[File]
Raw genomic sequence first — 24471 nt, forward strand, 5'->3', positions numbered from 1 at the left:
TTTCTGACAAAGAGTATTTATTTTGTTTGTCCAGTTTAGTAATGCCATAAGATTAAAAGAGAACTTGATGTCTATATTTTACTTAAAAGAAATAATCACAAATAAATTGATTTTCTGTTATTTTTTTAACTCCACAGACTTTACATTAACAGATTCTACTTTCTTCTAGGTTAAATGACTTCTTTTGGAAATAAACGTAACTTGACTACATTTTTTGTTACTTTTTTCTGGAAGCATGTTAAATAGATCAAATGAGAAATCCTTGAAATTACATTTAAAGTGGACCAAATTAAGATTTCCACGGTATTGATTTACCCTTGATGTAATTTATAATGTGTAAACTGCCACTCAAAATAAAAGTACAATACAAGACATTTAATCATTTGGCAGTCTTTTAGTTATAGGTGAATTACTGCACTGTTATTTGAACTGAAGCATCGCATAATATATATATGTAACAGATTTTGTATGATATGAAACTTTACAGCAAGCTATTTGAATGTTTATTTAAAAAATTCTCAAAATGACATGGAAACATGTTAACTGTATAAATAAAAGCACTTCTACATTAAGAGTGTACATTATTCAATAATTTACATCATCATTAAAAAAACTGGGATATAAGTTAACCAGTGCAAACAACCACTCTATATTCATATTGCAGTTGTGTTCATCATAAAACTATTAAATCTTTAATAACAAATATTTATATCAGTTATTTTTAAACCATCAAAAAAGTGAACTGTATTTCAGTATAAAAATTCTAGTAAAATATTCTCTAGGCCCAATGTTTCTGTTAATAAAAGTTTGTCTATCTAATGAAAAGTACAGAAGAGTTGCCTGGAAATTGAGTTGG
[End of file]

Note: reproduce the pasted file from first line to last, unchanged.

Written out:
Raw genomic sequence first — 24471 nt, forward strand, 5'->3', positions numbered from 1 at the left:
TTTCTGACAAAGAGTATTTATTTTGTTTGTCCAGTTTAGTAATGCCATAAGATTAAAAGAGAACTTGATGTCTATATTTTACTTAAAAGAAATAATCACAAATAAATTGATTTTCTGTTATTTTTTTAACTCCACAGACTTTACATTAACAGATTCTACTTTCTTCTAGGTTAAATGACTTCTTTTGGAAATAAACGTAACTTGACTACATTTTTTGTTACTTTTTTCTGGAAGCATGTTAAATAGATCAAATGAGAAATCCTTGAAATTACATTTAAAGTGGACCAAATTAAGATTTCCACGGTATTGATTTACCCTTGATGTAATTTATAATGTGTAAACTGCCACTCAAAATAAAAGTACAATACAAGACATTTAATCATTTGGCAGTCTTTTAGTTATAGGTGAATTACTGCACTGTTATTTGAACTGAAGCATCGCATAATATATATATGTAACAGATTTTGTATGATATGAAACTTTACAGCAAGCTATTTGAATGTTTATTTAAAAAATTCTCAAAATGACATGGAAACATGTTAACTGTATAAATAAAAGCACTTCTACATTAAGAGTGTACATTATTCAATAATTTACATCATCATTAAAAAAACTGGGATATAAGTTAACCAGTGCAAACAACCACTCTATATTCATATTGCAGTTGTGTTCATCATAAAACTATTAAATCTTTAATAACAAATATTTATATCAGTTATTTTTAAACCATCAAAAAAGTGAACTGTATTTCAGTATAAAAATTCTAGTAAAATATTCTCTAGGCCCAATGTTTCTGTTAATAAAAGTTTGTCTATCTAATGAAAAGTACAGAAGAGTTGCCTGGAAATTGAGTTGG